Collective effervescence is a term that calls to mind the bubbles in fizzy liquid. It’s a term from Émile Durkheim used to describe a particular force that knits social groups together. Collective effervescence explains why you still attend church even though the sermons are online, why you still attend sporting events even though they’re broadcast in much higher quality with much more comfortable seats from your living room. Collective effervescence explains why we still go to movie theaters; laughing, crying, or screaming in a room full of people is more satisfying than laughing, crying, or screaming alone.

An illustrative anecdote. We were testing these features in classes last week. We watched a teacher – Lieva Whitbeck in San Francisco – elicit a manic cheer from a class of ninth-graders simply by revealing the graph of a line. She brought her class together and asked them to predict what they’d see when she turned on the graph. They buzzed for a moment together, predicted a line, and then she gave the crowd what they came for.

She brought them together. She brought back the kids who were a bit ahead and she brought forward the kids who were a bit behind. She de-personalized the learning so she could socialize it. Because arguments are best with other people. Because the negotiation of ideas is most effective when you’re negotiating with somebody. And because collective effervescence is impossible to experience alone.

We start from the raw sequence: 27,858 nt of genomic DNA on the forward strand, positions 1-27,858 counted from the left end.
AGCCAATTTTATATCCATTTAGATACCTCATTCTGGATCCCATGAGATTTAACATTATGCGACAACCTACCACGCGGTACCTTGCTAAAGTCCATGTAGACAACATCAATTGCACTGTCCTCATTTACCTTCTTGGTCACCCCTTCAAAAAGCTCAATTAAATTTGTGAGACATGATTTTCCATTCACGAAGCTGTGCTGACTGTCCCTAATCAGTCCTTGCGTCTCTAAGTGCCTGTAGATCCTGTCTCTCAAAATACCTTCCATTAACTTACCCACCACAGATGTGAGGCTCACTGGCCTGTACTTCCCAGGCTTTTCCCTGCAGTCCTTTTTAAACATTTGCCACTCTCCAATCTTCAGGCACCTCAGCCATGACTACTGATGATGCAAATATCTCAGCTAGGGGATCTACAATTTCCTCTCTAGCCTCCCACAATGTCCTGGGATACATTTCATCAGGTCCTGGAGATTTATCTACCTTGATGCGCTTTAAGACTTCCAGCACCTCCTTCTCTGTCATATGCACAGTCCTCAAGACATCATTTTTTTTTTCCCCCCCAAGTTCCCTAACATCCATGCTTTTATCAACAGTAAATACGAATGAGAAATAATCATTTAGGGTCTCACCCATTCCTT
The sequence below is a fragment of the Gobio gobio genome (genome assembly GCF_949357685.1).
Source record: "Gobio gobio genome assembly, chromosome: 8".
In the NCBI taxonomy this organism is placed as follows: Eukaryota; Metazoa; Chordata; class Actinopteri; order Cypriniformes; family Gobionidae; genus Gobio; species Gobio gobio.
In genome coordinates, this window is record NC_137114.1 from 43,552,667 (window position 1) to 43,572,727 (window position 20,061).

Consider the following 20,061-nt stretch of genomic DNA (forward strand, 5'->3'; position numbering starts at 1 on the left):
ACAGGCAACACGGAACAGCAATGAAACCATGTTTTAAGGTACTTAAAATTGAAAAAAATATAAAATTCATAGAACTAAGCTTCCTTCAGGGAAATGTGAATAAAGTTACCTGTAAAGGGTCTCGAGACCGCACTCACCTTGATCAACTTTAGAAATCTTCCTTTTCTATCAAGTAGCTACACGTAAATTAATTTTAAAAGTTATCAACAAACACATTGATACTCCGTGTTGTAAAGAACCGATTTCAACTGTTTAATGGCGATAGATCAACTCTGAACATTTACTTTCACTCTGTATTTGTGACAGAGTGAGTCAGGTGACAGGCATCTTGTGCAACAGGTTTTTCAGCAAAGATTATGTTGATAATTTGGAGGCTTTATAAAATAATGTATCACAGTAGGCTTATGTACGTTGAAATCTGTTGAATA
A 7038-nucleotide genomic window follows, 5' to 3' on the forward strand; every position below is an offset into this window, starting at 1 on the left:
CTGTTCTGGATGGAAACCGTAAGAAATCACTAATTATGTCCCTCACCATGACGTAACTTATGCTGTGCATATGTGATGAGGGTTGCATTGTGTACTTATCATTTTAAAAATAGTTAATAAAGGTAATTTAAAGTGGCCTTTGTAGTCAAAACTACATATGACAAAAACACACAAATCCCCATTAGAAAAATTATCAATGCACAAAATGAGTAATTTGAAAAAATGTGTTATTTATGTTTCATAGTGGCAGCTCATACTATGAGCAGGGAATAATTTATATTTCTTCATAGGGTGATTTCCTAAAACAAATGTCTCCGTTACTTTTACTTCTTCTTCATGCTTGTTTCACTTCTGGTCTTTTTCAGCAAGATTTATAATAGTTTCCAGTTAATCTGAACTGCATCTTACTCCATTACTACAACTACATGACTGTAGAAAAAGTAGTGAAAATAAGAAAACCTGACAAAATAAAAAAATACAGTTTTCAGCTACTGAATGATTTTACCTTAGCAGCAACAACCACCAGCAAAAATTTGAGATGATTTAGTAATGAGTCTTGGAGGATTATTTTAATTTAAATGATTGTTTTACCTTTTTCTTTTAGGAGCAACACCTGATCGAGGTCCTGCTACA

So these tools could very easily have been called our Classroom Management Toolset. They are useful for managing a class, for pausing the work so you can issue a new prompt or so you can redirect your class. But we didn’t build them for those purposes. We built them to restore what we feel the personalized-learning moment has missed. We built them for conversation and collective effervescence.